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Commentary by Ivan M. Granger
Several lines in this poem show the same alchemical thinking that also influenced his brother.
There is the alchemical notion that one must discover the secrets held by the natural world, secrets protected by mystical seals:
I summon'd Nature ; pierc'd through all her store;
Broke up some seals, which none had touch'd before...
But, after seeing into the essence of natural forces and creatures, he recognizes that the most important secret is contained within himself, that it IS himself: "...came at last / To search my self..."
Doing this deeply, profoundly, Vaughan enters a state described by mystics throughout the world. He experiences a "mighty spring," and a fundamental sound he describes as "echoes beaten from th' eternal hills." And he witnesses a glimmering of ineffable light that is like a soft dawn or moonlight:
Weak beams and fires flash'd to my sight,
Like a young East, or moonshine night.
Basking in this light, his awareness expands, revealing scattered truths, showing him "...hieroglyphics quite dismember'd, / And broken letters scarce remember'd."
He also expresses the alchemical instinct to gather the results of the Work and join them together:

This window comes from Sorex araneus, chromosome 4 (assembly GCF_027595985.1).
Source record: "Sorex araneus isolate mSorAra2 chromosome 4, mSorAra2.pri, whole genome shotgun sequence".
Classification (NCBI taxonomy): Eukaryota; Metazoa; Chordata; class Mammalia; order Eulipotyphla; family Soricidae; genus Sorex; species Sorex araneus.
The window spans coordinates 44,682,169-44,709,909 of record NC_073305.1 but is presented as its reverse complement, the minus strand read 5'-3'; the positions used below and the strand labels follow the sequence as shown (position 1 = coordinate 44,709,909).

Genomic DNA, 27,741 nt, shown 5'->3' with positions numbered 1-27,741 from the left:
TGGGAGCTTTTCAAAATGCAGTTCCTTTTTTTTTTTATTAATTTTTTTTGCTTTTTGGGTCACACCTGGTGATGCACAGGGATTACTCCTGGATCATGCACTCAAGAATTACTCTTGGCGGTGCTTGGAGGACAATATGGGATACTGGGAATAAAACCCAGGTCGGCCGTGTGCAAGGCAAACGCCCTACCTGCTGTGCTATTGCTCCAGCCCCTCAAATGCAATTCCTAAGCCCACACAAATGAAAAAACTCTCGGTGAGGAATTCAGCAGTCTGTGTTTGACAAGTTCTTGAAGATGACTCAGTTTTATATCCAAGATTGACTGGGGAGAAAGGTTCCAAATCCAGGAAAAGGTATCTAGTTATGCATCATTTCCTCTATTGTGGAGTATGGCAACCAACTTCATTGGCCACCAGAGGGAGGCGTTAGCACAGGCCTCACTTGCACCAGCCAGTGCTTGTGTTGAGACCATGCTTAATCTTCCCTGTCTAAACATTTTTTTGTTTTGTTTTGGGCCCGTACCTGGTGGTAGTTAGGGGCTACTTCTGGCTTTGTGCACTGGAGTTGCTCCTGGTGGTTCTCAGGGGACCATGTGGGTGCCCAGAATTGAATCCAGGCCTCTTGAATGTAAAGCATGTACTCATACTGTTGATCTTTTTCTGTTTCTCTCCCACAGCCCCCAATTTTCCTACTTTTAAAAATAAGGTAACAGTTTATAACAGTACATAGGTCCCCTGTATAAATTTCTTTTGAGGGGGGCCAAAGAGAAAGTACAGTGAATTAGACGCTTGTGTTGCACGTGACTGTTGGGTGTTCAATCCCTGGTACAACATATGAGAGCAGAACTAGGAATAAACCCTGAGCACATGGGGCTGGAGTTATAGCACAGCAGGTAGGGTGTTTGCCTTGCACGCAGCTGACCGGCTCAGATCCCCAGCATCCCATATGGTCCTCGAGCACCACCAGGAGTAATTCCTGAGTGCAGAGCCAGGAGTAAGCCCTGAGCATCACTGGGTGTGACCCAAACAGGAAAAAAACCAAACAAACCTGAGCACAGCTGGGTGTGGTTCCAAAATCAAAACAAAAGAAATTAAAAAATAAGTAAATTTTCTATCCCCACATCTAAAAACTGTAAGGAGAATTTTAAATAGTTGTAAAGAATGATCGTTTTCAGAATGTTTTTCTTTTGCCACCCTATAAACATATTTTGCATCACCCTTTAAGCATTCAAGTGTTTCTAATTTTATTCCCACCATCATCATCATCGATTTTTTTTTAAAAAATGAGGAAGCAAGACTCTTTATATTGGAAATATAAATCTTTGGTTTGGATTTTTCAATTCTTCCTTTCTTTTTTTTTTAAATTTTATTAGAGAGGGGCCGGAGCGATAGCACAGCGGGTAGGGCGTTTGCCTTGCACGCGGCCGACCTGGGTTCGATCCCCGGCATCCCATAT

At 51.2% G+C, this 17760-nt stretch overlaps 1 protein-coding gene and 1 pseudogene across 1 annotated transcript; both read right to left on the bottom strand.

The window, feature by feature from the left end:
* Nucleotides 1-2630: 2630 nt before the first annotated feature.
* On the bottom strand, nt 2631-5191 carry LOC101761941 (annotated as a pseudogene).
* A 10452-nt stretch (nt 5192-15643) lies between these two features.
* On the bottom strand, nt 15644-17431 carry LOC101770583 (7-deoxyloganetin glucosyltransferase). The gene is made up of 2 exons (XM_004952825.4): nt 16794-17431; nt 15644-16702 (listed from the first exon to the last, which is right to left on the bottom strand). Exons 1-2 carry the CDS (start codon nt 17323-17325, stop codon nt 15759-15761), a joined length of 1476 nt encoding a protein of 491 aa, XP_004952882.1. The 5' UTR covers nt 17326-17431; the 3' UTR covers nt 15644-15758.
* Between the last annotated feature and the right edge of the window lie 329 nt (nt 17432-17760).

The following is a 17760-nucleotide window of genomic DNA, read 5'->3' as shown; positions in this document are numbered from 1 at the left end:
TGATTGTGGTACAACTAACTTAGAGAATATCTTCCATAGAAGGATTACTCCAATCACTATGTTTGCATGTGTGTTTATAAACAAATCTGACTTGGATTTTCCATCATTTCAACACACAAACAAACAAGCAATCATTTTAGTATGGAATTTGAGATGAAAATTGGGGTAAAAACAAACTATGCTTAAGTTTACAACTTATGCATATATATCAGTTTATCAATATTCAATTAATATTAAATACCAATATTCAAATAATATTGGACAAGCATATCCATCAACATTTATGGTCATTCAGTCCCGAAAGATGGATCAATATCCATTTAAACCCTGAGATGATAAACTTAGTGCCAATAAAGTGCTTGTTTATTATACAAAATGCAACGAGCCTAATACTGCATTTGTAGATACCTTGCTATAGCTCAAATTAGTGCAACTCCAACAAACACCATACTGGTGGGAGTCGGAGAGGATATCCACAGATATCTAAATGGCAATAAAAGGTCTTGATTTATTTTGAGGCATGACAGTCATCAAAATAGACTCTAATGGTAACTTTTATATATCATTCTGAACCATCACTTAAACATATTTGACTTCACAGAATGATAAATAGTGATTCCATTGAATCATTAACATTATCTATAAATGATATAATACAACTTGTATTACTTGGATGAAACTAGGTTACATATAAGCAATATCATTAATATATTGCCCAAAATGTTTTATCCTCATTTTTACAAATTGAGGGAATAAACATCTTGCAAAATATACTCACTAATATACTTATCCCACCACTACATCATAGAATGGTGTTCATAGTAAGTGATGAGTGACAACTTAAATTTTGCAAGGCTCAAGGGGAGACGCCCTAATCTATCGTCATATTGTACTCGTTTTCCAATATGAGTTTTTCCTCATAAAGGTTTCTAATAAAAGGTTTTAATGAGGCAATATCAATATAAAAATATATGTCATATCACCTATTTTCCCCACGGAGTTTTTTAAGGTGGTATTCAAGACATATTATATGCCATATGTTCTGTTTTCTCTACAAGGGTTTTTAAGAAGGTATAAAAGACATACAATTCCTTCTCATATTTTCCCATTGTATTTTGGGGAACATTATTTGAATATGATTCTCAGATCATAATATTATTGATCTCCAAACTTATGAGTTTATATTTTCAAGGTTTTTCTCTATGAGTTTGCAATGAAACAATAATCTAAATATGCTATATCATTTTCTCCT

I took them up, and -- much joy'd -- went about
T' unite those pieces, hoping to find out
These disparate "pieces" are, in truth, the fragments of awareness, and it is the job of the Hermetic philosopher to refine them and draw them together into the ultimate conjunction or unity that is, at the same time, union with the Divine. But he admits that this task was "ne'er done," and the his elevated perception dissipates. The "veils" once more "eclipse" his eyes. But he redoubles his determination to attain this ultimate divine vision by making himself utterly naked to Reality ("I'll disapparel") and completely drop the ego ("and to buy / But one half-glance, most gladly die."). This complete surrender of the self is final ingredient needed in the alchemical compound that leads to completion of the Work.
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2002 - 2011 by Ivan M. Granger.
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